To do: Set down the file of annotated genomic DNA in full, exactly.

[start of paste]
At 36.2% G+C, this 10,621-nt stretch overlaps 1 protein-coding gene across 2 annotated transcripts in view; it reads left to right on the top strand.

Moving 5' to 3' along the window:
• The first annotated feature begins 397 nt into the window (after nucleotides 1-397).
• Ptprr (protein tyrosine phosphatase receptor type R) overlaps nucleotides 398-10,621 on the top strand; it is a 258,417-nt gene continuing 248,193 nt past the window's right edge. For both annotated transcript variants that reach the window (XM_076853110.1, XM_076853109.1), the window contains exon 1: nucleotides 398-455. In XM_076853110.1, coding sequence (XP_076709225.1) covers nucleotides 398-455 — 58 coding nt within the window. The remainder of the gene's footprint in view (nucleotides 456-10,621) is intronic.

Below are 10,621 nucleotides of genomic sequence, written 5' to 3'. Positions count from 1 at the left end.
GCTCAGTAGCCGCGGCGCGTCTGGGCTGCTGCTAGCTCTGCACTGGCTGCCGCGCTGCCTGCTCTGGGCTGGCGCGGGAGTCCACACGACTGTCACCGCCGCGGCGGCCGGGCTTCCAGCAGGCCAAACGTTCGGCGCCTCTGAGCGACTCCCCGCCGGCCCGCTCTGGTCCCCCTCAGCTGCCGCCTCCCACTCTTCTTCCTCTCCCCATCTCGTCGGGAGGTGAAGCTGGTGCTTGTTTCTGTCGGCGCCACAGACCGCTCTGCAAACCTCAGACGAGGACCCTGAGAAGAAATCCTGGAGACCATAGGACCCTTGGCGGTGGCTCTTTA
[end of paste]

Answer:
At 36.2% G+C, this 10,621-nt stretch overlaps 1 protein-coding gene across 2 annotated transcripts in view; it reads left to right on the top strand.

Moving 5' to 3' along the window:
• The first annotated feature begins 397 nt into the window (after nucleotides 1-397).
• Ptprr (protein tyrosine phosphatase receptor type R) overlaps nucleotides 398-10,621 on the top strand; it is a 258,417-nt gene continuing 248,193 nt past the window's right edge. For both annotated transcript variants that reach the window (XM_076853110.1, XM_076853109.1), the window contains exon 1: nucleotides 398-455. In XM_076853110.1, coding sequence (XP_076709225.1) covers nucleotides 398-455 — 58 coding nt within the window. The remainder of the gene's footprint in view (nucleotides 456-10,621) is intronic.

Below are 10,621 nucleotides of genomic sequence, written 5' to 3'. Positions count from 1 at the left end.
GCTCAGTAGCCGCGGCGCGTCTGGGCTGCTGCTAGCTCTGCACTGGCTGCCGCGCTGCCTGCTCTGGGCTGGCGCGGGAGTCCACACGACTGTCACCGCCGCGGCGGCCGGGCTTCCAGCAGGCCAAACGTTCGGCGCCTCTGAGCGACTCCCCGCCGGCCCGCTCTGGTCCCCCTCAGCTGCCGCCTCCCACTCTTCTTCCTCTCCCCATCTCGTCGGGAGGTGAAGCTGGTGCTTGTTTCTGTCGGCGCCACAGACCGCTCTGCAAACCTCAGACGAGGACCCTGAGAAGAAATCCTGGAGACCATAGGACCCTTGGCGGTGGCTCTTTA